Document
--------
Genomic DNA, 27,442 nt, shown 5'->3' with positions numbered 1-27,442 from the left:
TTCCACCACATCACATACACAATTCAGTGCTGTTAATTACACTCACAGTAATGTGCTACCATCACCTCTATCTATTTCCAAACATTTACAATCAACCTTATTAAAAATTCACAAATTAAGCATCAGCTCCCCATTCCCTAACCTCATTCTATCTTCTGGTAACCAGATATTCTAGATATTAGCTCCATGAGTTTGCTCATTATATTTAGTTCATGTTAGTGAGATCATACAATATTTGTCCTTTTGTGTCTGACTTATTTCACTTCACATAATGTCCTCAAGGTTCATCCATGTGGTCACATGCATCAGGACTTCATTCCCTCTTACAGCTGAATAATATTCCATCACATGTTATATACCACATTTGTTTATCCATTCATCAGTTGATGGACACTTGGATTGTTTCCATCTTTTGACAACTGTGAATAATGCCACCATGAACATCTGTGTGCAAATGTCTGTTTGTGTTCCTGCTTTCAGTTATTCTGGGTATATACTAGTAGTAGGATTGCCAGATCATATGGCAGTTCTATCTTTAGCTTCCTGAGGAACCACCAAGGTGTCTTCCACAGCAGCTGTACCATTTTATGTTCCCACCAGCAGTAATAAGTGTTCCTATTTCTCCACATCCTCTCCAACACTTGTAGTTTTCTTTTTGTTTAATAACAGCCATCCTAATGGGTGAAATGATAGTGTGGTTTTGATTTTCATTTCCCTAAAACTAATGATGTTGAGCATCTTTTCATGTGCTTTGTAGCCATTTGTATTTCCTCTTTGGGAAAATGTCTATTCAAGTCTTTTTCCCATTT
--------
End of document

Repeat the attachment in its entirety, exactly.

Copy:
Genomic DNA, 27,442 nt, shown 5'->3' with positions numbered 1-27,442 from the left:
TTCCACCACATCACATACACAATTCAGTGCTGTTAATTACACTCACAGTAATGTGCTACCATCACCTCTATCTATTTCCAAACATTTACAATCAACCTTATTAAAAATTCACAAATTAAGCATCAGCTCCCCATTCCCTAACCTCATTCTATCTTCTGGTAACCAGATATTCTAGATATTAGCTCCATGAGTTTGCTCATTATATTTAGTTCATGTTAGTGAGATCATACAATATTTGTCCTTTTGTGTCTGACTTATTTCACTTCACATAATGTCCTCAAGGTTCATCCATGTGGTCACATGCATCAGGACTTCATTCCCTCTTACAGCTGAATAATATTCCATCACATGTTATATACCACATTTGTTTATCCATTCATCAGTTGATGGACACTTGGATTGTTTCCATCTTTTGACAACTGTGAATAATGCCACCATGAACATCTGTGTGCAAATGTCTGTTTGTGTTCCTGCTTTCAGTTATTCTGGGTATATACTAGTAGTAGGATTGCCAGATCATATGGCAGTTCTATCTTTAGCTTCCTGAGGAACCACCAAGGTGTCTTCCACAGCAGCTGTACCATTTTATGTTCCCACCAGCAGTAATAAGTGTTCCTATTTCTCCACATCCTCTCCAACACTTGTAGTTTTCTTTTTGTTTAATAACAGCCATCCTAATGGGTGAAATGATAGTGTGGTTTTGATTTTCATTTCCCTAAAACTAATGATGTTGAGCATCTTTTCATGTGCTTTGTAGCCATTTGTATTTCCTCTTTGGGAAAATGTCTATTCAAGTCTTTTTCCCATTT